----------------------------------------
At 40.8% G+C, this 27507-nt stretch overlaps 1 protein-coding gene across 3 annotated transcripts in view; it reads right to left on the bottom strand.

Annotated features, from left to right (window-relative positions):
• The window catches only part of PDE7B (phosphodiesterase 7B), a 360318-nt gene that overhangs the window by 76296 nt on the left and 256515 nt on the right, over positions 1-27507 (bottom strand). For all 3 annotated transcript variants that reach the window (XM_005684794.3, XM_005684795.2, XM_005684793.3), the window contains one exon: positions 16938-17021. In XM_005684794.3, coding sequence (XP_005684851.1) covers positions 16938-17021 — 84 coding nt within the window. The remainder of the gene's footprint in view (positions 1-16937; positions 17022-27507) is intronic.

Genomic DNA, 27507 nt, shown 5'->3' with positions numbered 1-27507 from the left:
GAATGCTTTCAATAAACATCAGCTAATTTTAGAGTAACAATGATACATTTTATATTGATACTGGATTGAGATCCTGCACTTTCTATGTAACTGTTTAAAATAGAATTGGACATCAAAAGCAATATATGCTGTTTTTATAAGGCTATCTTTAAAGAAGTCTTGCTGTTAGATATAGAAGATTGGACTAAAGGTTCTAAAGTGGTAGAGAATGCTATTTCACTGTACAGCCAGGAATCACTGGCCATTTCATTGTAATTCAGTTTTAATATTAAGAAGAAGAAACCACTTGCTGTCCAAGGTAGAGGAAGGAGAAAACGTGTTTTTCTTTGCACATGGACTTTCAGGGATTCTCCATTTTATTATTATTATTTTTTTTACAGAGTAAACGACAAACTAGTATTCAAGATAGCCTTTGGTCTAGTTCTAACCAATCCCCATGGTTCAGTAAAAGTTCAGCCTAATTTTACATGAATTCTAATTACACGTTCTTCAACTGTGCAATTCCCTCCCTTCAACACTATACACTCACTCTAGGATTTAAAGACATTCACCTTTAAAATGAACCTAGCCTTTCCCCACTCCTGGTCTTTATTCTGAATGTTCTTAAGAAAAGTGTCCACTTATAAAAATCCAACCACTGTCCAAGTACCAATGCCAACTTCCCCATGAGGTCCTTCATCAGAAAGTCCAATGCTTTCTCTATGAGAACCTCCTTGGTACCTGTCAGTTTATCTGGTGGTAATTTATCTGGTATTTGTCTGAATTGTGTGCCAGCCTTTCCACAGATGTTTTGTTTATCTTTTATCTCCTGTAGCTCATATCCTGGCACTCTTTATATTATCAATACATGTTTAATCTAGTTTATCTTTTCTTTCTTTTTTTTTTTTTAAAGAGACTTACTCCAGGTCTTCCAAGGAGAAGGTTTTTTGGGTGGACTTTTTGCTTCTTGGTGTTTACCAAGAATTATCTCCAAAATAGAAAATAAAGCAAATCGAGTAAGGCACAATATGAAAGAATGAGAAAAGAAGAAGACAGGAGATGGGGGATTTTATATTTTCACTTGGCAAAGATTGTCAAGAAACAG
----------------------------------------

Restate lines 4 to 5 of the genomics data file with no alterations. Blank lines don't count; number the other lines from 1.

Genomic DNA, 27507 nt, shown 5'->3' with positions numbered 1-27507 from the left:
GAATGCTTTCAATAAACATCAGCTAATTTTAGAGTAACAATGATACATTTTATATTGATACTGGATTGAGATCCTGCACTTTCTATGTAACTGTTTAAAATAGAATTGGACATCAAAAGCAATATATGCTGTTTTTATAAGGCTATCTTTAAAGAAGTCTTGCTGTTAGATATAGAAGATTGGACTAAAGGTTCTAAAGTGGTAGAGAATGCTATTTCACTGTACAGCCAGGAATCACTGGCCATTTCATTGTAATTCAGTTTTAATATTAAGAAGAAGAAACCACTTGCTGTCCAAGGTAGAGGAAGGAGAAAACGTGTTTTTCTTTGCACATGGACTTTCAGGGATTCTCCATTTTATTATTATTATTTTTTTTACAGAGTAAACGACAAACTAGTATTCAAGATAGCCTTTGGTCTAGTTCTAACCAATCCCCATGGTTCAGTAAAAGTTCAGCCTAATTTTACATGAATTCTAATTACACGTTCTTCAACTGTGCAATTCCCTCCCTTCAACACTATACACTCACTCTAGGATTTAAAGACATTCACCTTTAAAATGAACCTAGCCTTTCCCCACTCCTGGTCTTTATTCTGAATGTTCTTAAGAAAAGTGTCCACTTATAAAAATCCAACCACTGTCCAAGTACCAATGCCAACTTCCCCATGAGGTCCTTCATCAGAAAGTCCAATGCTTTCTCTATGAGAACCTCCTTGGTACCTGTCAGTTTATCTGGTGGTAATTTATCTGGTATTTGTCTGAATTGTGTGCCAGCCTTTCCACAGATGTTTTGTTTATCTTTTATCTCCTGTAGCTCATATCCTGGCACTCTTTATATTATCAATACATGTTTAATCTAGTTTATCTTTTCTTTCTTTTTTTTTTTTTAAAGAGACTTACTCCAGGTCTTCCAAGGAGAAGGTTTTTTGGGTGGACTTTTTGCTTCTTGGTGTTTACCAAGAATTATCTCCAAAATAGAAAATAAAGCAAATCGAGTAAGGCACAATATGAAAGAATGAGAAAAGAAGAAGACAGGAGATGGGGGATTTTATATTTTCACTTGGCAAAGATTGTCAAGAAACAG